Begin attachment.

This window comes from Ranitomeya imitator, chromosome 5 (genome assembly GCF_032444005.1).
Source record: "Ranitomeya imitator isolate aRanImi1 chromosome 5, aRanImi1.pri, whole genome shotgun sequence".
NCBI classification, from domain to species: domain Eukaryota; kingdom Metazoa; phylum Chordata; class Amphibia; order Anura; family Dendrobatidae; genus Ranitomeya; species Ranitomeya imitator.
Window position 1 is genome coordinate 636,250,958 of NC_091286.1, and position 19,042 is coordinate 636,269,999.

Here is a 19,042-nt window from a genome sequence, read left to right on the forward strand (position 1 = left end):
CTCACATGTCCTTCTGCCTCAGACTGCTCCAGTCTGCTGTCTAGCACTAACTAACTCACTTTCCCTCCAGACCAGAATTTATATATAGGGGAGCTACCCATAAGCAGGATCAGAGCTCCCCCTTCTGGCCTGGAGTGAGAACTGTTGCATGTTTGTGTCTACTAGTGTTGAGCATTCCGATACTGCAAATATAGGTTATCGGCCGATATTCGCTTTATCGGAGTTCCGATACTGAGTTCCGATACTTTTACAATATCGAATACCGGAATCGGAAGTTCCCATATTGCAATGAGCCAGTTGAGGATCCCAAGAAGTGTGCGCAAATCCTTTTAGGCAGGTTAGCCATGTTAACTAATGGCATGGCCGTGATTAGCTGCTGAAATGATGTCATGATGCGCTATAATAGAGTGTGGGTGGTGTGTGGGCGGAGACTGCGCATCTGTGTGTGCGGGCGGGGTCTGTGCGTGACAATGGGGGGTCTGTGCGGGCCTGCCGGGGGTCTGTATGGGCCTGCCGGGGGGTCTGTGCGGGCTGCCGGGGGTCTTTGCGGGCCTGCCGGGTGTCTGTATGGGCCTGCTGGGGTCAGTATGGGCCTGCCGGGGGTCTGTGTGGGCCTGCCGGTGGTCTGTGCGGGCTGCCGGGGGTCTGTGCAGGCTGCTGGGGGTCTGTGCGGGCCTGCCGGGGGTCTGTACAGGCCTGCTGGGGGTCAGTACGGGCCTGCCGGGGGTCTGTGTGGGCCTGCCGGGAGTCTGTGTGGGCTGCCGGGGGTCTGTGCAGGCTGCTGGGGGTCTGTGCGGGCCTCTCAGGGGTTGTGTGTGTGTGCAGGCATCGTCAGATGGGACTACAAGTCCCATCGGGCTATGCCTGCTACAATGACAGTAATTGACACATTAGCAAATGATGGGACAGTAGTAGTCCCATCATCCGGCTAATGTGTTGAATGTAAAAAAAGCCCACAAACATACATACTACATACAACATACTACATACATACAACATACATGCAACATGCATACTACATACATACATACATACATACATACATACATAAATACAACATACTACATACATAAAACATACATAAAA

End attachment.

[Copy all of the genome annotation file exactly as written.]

This window comes from Ranitomeya imitator, chromosome 5 (genome assembly GCF_032444005.1).
Source record: "Ranitomeya imitator isolate aRanImi1 chromosome 5, aRanImi1.pri, whole genome shotgun sequence".
NCBI classification, from domain to species: domain Eukaryota; kingdom Metazoa; phylum Chordata; class Amphibia; order Anura; family Dendrobatidae; genus Ranitomeya; species Ranitomeya imitator.
Window position 1 is genome coordinate 636,250,958 of NC_091286.1, and position 19,042 is coordinate 636,269,999.

Here is a 19,042-nt window from a genome sequence, read left to right on the forward strand (position 1 = left end):
CTCACATGTCCTTCTGCCTCAGACTGCTCCAGTCTGCTGTCTAGCACTAACTAACTCACTTTCCCTCCAGACCAGAATTTATATATAGGGGAGCTACCCATAAGCAGGATCAGAGCTCCCCCTTCTGGCCTGGAGTGAGAACTGTTGCATGTTTGTGTCTACTAGTGTTGAGCATTCCGATACTGCAAATATAGGTTATCGGCCGATATTCGCTTTATCGGAGTTCCGATACTGAGTTCCGATACTTTTACAATATCGAATACCGGAATCGGAAGTTCCCATATTGCAATGAGCCAGTTGAGGATCCCAAGAAGTGTGCGCAAATCCTTTTAGGCAGGTTAGCCATGTTAACTAATGGCATGGCCGTGATTAGCTGCTGAAATGATGTCATGATGCGCTATAATAGAGTGTGGGTGGTGTGTGGGCGGAGACTGCGCATCTGTGTGTGCGGGCGGGGTCTGTGCGTGACAATGGGGGGTCTGTGCGGGCCTGCCGGGGGTCTGTATGGGCCTGCCGGGGGGTCTGTGCGGGCTGCCGGGGGTCTTTGCGGGCCTGCCGGGTGTCTGTATGGGCCTGCTGGGGTCAGTATGGGCCTGCCGGGGGTCTGTGTGGGCCTGCCGGTGGTCTGTGCGGGCTGCCGGGGGTCTGTGCAGGCTGCTGGGGGTCTGTGCGGGCCTGCCGGGGGTCTGTACAGGCCTGCTGGGGGTCAGTACGGGCCTGCCGGGGGTCTGTGTGGGCCTGCCGGGAGTCTGTGTGGGCTGCCGGGGGTCTGTGCAGGCTGCTGGGGGTCTGTGCGGGCCTCTCAGGGGTTGTGTGTGTGTGCAGGCATCGTCAGATGGGACTACAAGTCCCATCGGGCTATGCCTGCTACAATGACAGTAATTGACACATTAGCAAATGATGGGACAGTAGTAGTCCCATCATCCGGCTAATGTGTTGAATGTAAAAAAAGCCCACAAACATACATACTACATACAACATACTACATACATACAACATACATGCAACATGCATACTACATACATACATACATACATACATACATACATAAATACAACATACTACATACATAAAACATACATAAAA